Corie Biser's picture
Anonymous (not verified)

This article was very interesting to me. I enjoyed reading abou the five ways to enrich your teaching life. This article gives me alot to think about especially for the upcoming school year. I feel very confident that I participate in two of the five. I will strive to incorporate the other three soon.

Heather Riera's picture
Anonymous (not verified)

I really enjoyed this blog. I think a lot of times as teachers we think of the success of our students, putting our own success and lives on the back burner. We have a hard time seeing ourselves as "home" selves in the classroom, and so students think of us as teachers, not people who have hobbies and chores and likes/ dislikes. I think if we focused on ourselves more and stood up for what we believe, students would see that and know who we truly are. In my Master's course we have talked about the qualities and characteristics of a highly effective teacher, none of these were on the list and I think they should be. Yes it is important to be humorous and have charisma, but it is also important to know who you are and become an achiever for yourself as well as for your profession.

Carrie's picture
Anonymous (not verified)

I think collaboration is so important and that teachers/administrators are finally realizing just how important. I've been teaching for 13 years. When I a novice teacher collaboration with other teachers was almost unheard of. It was really wishful thinking. We all wanted to do it, but had a hard time finding the time. Now, 13 years later we are collaborating more than ever! We are no longer keeping things to ourselves. I can't imagine going back to where I was my first year. I don't know how I ever made it!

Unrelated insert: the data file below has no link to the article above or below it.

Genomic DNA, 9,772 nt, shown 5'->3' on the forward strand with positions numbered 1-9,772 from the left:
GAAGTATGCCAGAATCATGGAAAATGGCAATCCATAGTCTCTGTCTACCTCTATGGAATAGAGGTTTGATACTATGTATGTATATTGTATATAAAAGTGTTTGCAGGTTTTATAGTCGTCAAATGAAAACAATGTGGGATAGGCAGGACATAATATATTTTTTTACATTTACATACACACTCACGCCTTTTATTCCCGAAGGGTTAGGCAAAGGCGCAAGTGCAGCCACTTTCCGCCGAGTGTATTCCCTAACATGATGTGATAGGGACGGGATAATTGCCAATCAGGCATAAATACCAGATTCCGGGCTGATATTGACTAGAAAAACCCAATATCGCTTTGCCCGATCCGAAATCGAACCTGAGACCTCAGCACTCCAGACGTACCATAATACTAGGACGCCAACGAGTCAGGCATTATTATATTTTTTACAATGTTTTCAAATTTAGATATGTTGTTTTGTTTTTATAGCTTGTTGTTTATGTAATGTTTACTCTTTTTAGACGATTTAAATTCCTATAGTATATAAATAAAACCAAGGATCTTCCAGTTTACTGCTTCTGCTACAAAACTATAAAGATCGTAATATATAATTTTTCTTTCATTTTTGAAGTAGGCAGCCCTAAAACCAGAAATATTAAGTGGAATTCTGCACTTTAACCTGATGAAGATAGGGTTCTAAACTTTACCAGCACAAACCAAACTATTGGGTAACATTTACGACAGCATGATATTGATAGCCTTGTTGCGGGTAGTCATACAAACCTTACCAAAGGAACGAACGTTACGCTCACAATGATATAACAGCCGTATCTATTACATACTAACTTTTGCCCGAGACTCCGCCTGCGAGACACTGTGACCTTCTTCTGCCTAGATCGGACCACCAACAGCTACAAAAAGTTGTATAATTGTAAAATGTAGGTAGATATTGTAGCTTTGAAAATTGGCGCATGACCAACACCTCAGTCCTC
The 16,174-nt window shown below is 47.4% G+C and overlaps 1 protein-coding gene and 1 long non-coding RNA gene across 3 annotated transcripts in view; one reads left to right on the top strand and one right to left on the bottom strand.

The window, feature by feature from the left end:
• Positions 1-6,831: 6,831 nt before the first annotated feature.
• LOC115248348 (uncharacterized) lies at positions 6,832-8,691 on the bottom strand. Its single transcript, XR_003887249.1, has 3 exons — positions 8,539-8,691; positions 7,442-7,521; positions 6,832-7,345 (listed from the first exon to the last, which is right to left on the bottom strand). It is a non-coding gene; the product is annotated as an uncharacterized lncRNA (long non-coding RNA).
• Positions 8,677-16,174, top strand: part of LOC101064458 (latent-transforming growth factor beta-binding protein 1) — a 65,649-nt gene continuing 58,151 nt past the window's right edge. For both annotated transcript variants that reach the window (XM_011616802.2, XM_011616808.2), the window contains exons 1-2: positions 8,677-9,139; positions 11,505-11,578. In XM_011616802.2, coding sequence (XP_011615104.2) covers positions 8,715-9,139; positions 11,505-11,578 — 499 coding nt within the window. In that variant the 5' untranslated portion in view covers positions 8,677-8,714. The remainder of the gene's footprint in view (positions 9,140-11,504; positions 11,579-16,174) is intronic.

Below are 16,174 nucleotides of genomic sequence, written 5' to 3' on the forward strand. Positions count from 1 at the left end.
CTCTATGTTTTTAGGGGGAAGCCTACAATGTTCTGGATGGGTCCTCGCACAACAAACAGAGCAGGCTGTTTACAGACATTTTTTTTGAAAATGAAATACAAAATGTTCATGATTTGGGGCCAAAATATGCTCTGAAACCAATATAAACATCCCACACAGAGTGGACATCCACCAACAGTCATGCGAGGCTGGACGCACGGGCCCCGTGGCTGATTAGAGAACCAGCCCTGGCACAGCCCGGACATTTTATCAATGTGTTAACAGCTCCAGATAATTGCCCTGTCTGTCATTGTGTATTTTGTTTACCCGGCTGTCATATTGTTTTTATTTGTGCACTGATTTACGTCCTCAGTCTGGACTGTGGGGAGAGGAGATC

Linda Austin's picture
Anonymous (not verified)

I enjoyed reading this blog and many of the responses to date. Many of the things mentioned are so basic yet so necessary to be successful in the teaching profession. I have just finished my first year of teaching and am also working on my master's degree. So many topics mentioned in this blog are the same topics we are covering in the class I am currently taking. I am grateful that many of my colleagues have been helpful and seem to exemplify the positive aspects of teaching. This blog sends a great message to teachers at any stage of their career.

Michelle Rowland's picture
Anonymous (not verified)

I liked reading this piece. These are some of the same topics we are discussing in my Master's program. I teach Special Education classes in an Elementary school. I am surrounded by great teachers and administers but once in a while, whether a colleague, parent or someone else, someone will put a negative soin on Special education or teaching in general. It has been difficult for me to stand up for my profession or my sef at times. I think the more I learn about my profession, the more effective I will be in standing up for my profession and myself. Thank you for the post.

R. Scott Devoe's picture
Anonymous (not verified)

I really liked this section. Music teachers tell me that extra hours and rehearsals is just part of the job. I've even had another teacher say that I wasn't devoted to my job because I wasn't willing to pay for materials with my own money. I don't want to begrudge my job.